Residents of a Californian city situated near landfill are suing health authorities over continuing instances of serious birth defects, including cleft palates and lips.
They say the Chemical Waste Management's Kettleman Hills Facility, three-and-a-half miles from the city, is adding to toxins in the community's air, water and soil. Kettleman City is located just off Interstate 5 about halfway between Los Angeles and San Francisco.
The landfill, the largest hazardous waste facility in the western United States, is the only one in the state permitted to accept cancer-causing PCBs.
As it is expected to run out of room in 2011, it is seeking to expand the area further, and the King's County authorities obliged readily, despite stiff opposition from the impoverished community of 1,500 mostly Spanish-speaking farmworkers of Kettleman.
The residents and activists who have conducted health surveys that say at least five of the 20 babies born in the community between September 2007 and November 2009 suffered serious birth defects, among them cleft palates and lips. Kings County authorities say 64 babies were born during that period, and six had birth defects of various kinds - nothing much to worry, is the point.
And so the County Board of Supervisors dismissed calls for a full investigation into the reported birth defects before approving a proposal in December to expand the landfill.
According to the lawsuit, which was filed last Thursday by the Center on Race, Poverty and the Environment, supervisors violated the California Environmental Quality Act by approving the project before investigating the cause and extent of birth defects in Kettleman City, among other factors. Five babies were born with birth defects within a 14-month period, and three have died.
"Because the county approved the project before conducting any analysis to determine whether the Kettleman Hills facility caused or contributed to the birth defects in Kettleman City, the county was unable to make an informed decision on the potential environmental impacts of the project," the lawsuit states.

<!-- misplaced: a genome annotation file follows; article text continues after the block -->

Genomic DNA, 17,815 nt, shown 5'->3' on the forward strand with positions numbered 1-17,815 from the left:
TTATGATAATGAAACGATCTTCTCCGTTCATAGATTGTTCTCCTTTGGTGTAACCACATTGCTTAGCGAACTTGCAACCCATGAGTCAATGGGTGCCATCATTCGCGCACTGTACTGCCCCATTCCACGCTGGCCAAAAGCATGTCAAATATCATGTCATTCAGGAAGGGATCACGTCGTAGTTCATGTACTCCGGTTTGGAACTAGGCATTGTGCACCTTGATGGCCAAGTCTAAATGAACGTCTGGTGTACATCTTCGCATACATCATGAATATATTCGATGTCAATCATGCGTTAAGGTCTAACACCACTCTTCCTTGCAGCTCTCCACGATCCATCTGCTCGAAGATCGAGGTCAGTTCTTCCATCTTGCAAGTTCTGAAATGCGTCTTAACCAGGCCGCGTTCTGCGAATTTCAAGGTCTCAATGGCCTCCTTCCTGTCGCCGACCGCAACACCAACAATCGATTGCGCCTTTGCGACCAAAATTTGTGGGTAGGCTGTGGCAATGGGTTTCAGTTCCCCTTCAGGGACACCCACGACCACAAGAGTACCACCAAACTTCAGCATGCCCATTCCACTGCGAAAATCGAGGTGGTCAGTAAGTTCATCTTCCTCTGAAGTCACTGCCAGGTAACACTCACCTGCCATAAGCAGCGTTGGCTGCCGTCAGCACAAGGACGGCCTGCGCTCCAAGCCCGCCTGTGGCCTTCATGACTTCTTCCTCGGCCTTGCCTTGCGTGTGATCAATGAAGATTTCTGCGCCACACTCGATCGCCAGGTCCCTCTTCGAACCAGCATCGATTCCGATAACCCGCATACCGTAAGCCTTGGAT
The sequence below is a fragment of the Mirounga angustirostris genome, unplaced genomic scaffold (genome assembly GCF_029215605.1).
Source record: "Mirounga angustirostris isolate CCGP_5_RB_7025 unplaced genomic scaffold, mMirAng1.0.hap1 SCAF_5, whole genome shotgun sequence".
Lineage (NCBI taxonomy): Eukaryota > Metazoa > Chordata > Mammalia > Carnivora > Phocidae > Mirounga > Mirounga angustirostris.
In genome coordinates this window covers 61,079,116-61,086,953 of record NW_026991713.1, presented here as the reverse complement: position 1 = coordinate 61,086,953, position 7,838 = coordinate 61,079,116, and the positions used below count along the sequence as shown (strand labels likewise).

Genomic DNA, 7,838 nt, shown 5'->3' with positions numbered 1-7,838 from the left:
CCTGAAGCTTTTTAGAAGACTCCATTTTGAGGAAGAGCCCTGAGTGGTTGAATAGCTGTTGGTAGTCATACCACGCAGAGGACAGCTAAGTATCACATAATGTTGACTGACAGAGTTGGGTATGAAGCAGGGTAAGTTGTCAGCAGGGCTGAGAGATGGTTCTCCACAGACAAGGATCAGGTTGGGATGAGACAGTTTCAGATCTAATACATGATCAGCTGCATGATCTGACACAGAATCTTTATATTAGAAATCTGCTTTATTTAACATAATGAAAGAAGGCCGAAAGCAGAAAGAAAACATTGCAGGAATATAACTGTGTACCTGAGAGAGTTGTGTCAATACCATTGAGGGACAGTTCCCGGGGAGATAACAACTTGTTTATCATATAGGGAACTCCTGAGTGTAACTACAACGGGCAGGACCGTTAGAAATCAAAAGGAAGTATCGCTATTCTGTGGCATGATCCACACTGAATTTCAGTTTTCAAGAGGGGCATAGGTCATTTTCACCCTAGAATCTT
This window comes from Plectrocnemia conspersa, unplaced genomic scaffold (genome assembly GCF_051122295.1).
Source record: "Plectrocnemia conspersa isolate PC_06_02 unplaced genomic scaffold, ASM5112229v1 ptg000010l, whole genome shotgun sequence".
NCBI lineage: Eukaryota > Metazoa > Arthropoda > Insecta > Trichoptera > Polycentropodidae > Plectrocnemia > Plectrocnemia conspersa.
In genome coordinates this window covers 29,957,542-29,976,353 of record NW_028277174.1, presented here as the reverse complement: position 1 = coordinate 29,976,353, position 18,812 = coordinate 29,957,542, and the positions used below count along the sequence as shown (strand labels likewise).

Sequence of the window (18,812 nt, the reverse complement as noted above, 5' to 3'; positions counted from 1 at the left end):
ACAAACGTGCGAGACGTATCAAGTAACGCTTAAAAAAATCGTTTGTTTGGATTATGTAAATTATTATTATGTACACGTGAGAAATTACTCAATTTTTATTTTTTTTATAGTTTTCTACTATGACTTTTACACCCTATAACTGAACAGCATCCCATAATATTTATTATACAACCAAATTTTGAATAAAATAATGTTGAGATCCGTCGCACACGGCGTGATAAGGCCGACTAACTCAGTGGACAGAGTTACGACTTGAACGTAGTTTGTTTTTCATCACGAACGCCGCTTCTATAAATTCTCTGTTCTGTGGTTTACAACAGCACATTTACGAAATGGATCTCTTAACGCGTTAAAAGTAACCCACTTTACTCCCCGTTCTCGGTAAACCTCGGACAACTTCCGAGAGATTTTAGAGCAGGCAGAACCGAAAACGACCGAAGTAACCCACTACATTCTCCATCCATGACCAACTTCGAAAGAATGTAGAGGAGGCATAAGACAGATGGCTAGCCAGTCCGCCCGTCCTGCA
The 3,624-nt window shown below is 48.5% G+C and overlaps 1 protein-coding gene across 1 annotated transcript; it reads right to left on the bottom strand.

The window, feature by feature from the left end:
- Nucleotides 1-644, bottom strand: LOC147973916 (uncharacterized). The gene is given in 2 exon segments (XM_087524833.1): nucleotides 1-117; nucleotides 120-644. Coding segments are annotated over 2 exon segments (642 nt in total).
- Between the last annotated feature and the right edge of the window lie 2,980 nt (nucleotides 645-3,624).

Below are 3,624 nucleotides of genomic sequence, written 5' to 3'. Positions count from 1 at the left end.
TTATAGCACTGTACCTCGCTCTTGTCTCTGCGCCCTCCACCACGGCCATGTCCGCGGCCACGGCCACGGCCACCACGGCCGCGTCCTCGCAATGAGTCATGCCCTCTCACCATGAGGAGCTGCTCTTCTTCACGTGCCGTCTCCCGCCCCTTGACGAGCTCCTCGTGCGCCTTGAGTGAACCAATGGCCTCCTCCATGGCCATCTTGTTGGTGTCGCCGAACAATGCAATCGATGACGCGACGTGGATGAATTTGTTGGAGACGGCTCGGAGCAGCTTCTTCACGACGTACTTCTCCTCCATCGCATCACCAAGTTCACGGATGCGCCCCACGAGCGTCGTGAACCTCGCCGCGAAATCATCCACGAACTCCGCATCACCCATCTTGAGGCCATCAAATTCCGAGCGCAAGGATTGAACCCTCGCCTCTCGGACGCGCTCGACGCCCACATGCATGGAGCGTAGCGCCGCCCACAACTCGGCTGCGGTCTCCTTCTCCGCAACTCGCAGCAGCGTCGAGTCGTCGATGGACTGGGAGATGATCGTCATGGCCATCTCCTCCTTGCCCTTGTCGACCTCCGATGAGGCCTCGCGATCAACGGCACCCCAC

Kettleman City residents reported the incidence of birth defects at a press conference in July and demanded an independent health investigation be conducted before the county decided on the proposal to expand the landfill.
Supervisor Richard Valle, who represents Kettleman City, responded Dec. 15, announcing that the county had sent a letter to the state, asking for an official health investigation.
Valle said the board's request for a health investigation proves the county shares the community's concerns.
"I think we sent the message loud and clear that the county is concerned about the birth defects," Valle said in a phone interview.
In a late action, Govenor Gov. Arnold Schwarzenegger directed the state Department of Public Health to conduct a comprehensive study of the community's environmental and health issues, and the report could be out next week.
Jared Blumenfeld, regional director of the the U.S. Environmental Protection Agency visited Kettleman City on Wednesday for a three-hour tour that included a trip to the toxic waste dump and emotional private meetings with mothers whose babies had birth defects.
Blumenfeld declined to comment about his conversations with the women except to say, "It was a really good meeting. They were able to show their feelings."
A week ago, Kings County authorities warned Kettleman City residents that their water supply has levels of arsenic above federal drinking water standards of 10 micrograms per liter. County officials say the arsenic is naturally occurring.
"This is not an emergency," health officials said in a letter released Jan. 29. "However, some people who drink water containing arsenic in excess of the maximum contaminant level over the years may experience skin damage or circulatory system problems, and may have an increased risk of getting cancer."